Near the village of Kurosaka, in the province of Hōki, there is a waterfall called Yurei-Daki, or The Cascade of Ghosts. Why it is so called I do not know. Near the foot of the fall there is a small shintō shrine of the god of the locality, whom the people name Taki-Daimyōjin; and in front of the shrine is a little wooden money-box—saisen-bako—to receive the offerings of believers. And there is a story about that money-box.
One icy winter's evening, thirty-five years ago, the women and girls employed at a certain asa-toriba, or hemp-factory, in Kurosaka, gathered around the big brazier in the spinning-room after their day's work had been done. Then they amused themselves by telling ghost-stories. By the time that a dozen stories had been told, most of the gathering felt uncomfortable; and a girl cried out, just to heighten the pleasure of fear, "Only think of going this night, all by one's self, to the Yurei-Daki!" The suggestion provoked a general scream, followed by nervous bursts of laughter.... "i'll give all the hemp I spun to-day," mockingly said one of the party, "to the person who goes!" "So will I," exclaimed another. "And I," said a third. "All of us," affirmed a fourth.... Then from among the spinners stood up one Yasumoto O-Katsu, the wife of a carpenter;—she had her only son, a boy of two years old, snugly wrapped up and asleep upon her back. "Listen," said O-Katsu; "if you will all really agree to make over to me all the hemp spun to-day, I will go to the Yurei-Daki." Her proposal was received with cries of astonishment and of defiance. But after having been several times repeated, it was seriously taken. Each of the spinners in turn agreed to give up her share of the day's work to O-Katsu, providing that O-Katsu should go to the Yurei-Daki. "But how are we to know if she really goes there?" a sharp voice asked. "Why, let her bring back the money-box of the god," answered an old woman whom the spinners called Obaa-San, the Grandmother; "that will be proof enough" "I'll bring it," cried O-Katsu. And out she darted into the street, with her sleeping boy upon her back.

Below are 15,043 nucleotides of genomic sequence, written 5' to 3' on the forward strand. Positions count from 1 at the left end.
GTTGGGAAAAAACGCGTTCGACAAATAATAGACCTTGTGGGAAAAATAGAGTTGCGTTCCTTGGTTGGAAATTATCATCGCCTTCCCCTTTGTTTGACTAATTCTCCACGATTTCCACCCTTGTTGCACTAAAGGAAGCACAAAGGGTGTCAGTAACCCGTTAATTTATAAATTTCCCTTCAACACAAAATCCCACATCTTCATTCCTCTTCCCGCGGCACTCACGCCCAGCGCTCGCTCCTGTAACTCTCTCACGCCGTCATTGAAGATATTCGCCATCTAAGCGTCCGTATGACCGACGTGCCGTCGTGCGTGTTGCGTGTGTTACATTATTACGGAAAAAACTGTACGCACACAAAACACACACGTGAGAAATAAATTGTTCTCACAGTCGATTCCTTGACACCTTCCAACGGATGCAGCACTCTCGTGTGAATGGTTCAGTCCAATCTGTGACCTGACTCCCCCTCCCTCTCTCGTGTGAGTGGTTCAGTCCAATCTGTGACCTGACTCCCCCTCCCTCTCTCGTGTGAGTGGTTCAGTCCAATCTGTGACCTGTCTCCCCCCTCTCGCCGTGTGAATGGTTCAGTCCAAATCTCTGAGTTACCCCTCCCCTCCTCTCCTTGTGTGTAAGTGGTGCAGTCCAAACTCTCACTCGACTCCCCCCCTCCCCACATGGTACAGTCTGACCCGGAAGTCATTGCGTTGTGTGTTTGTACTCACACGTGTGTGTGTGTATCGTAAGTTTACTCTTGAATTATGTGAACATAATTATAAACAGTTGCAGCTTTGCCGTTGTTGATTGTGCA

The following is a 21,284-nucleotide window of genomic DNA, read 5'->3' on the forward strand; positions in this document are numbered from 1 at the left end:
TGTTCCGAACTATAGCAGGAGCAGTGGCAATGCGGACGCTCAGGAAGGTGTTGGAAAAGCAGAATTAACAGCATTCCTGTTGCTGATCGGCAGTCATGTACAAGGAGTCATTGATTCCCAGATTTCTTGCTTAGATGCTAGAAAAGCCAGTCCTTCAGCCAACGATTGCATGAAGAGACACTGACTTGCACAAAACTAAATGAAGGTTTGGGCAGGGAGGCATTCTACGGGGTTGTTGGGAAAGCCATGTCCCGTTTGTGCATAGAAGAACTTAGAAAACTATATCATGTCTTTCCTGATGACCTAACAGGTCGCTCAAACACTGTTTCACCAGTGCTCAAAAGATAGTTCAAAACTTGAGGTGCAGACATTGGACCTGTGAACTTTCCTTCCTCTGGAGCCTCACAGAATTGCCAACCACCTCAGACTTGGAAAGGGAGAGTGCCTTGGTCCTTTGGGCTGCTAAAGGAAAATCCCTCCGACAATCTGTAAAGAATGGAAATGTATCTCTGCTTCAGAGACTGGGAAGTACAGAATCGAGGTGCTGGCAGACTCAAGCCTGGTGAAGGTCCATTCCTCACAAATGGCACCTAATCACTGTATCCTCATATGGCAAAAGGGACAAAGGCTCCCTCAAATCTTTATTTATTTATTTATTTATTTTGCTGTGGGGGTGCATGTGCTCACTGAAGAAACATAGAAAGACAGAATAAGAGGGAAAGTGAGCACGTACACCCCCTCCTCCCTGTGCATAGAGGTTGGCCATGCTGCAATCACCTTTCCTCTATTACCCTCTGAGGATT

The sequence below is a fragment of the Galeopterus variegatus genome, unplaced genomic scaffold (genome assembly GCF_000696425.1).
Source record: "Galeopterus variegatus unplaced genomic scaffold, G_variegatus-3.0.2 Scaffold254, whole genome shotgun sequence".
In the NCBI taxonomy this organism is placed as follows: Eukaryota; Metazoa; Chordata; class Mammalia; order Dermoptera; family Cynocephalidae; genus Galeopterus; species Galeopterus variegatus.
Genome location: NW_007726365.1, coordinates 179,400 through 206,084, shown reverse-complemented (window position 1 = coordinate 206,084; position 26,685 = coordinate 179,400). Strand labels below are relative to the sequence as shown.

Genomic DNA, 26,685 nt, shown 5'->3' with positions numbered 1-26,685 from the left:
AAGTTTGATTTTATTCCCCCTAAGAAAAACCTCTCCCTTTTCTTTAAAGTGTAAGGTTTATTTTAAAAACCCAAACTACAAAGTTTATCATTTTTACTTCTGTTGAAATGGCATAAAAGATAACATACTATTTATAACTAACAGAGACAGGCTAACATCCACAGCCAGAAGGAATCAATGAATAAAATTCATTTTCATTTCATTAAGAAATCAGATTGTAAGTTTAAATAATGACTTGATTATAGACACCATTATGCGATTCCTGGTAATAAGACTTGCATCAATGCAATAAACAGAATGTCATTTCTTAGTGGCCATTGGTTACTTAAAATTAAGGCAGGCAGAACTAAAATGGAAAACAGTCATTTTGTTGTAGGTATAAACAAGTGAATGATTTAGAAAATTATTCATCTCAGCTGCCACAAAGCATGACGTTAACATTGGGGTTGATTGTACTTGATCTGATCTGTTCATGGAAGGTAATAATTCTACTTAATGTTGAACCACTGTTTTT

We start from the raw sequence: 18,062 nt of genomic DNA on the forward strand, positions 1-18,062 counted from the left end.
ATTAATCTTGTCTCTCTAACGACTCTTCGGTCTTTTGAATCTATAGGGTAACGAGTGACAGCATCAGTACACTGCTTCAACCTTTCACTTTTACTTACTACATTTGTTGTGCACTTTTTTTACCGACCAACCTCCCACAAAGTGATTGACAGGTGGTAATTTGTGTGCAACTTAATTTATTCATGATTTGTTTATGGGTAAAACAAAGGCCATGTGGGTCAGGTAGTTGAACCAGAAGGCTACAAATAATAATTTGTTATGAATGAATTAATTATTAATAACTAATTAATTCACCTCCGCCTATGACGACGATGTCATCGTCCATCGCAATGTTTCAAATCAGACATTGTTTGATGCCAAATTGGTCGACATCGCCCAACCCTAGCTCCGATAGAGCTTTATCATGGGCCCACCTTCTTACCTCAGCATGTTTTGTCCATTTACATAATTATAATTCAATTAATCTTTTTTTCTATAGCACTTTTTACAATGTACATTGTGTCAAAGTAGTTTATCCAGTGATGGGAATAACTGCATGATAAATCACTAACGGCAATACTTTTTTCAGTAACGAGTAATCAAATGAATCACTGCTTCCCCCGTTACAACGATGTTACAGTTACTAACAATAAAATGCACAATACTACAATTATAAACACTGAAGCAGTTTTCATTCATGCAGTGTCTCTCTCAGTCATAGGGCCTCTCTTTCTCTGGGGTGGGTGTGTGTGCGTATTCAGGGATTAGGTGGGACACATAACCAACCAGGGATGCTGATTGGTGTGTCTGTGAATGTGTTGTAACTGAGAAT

The night was frosty, but clear. Down the empty street O-Katsu hurried; and she saw that all the house fronts were tightly closed, because of the piercing cold. Out of the village, and along the high road she ran—pichà-pichà—with the great silence of frozen rice-fields on either hand, and only the stars to light her. Half an hour she followed the open road; then she turned down a narrower way, winding under cliffs. Darker and rougher the path became as she proceeded; but she knew it well, and she soon heard the dull roar of the water. A few minutes more, and the way widened into a glen,—and the dull roar suddenly became a loud clamor,—and before her she saw, looming against a mass of blackness, the long glimmering of the fall. Dimly she perceived the shrine,—the money-box. She rushed forward,—put out her hand....
"Oi! O-Katsu-San!" suddenly called a warning voice about the crash of the water.
O-Katsu stood motionless,—stupefied by terror.
"Oi! O-Katsu-San!" again pealed the voice,—this time with more of menace in its tone.
But O-Katsu was really a bold woman. At once recovering from her stupefaction, she snatched up the money-box and ran. She neither heard nor saw anything more to alarm her until she reached the highroad, where she stopped a moment to take breath. Then she ran on steadily,—pichà-pichà,— till she got to Kurosaka, and thumped at the door of the asa-toriba.
How the women and the girls cried out as she entered, panting, with the money-box of the god in her hand! Breathlessly they heard her story; sympathetically they screeched when she told them of the Voice that had called her name, twice, out of the haunted water.... What a woman! Brave O-Katsu!—well had she earned the hemp!... "But your boy must be cold, O-Katsu!" cried the Obaa-San, "let us have him here by the fire!"
"He ought to hungry," exclaimed the mother; "I must give him his milk presently."... "poor O-Katsu!" said the Obaa-San, helping to remove the wraps in which the boy had been carried,—"why, you are all wet behind!" Then, with a husky scream, the helper vociferated,"Arà! it is blood!"
And out of the wrappings unfastened there fell to the floor a blood-soaked bundle of baby clothes that left exposed two very small brown feet, and two very small brown hands—nothing more.
The child's head had been torn off!...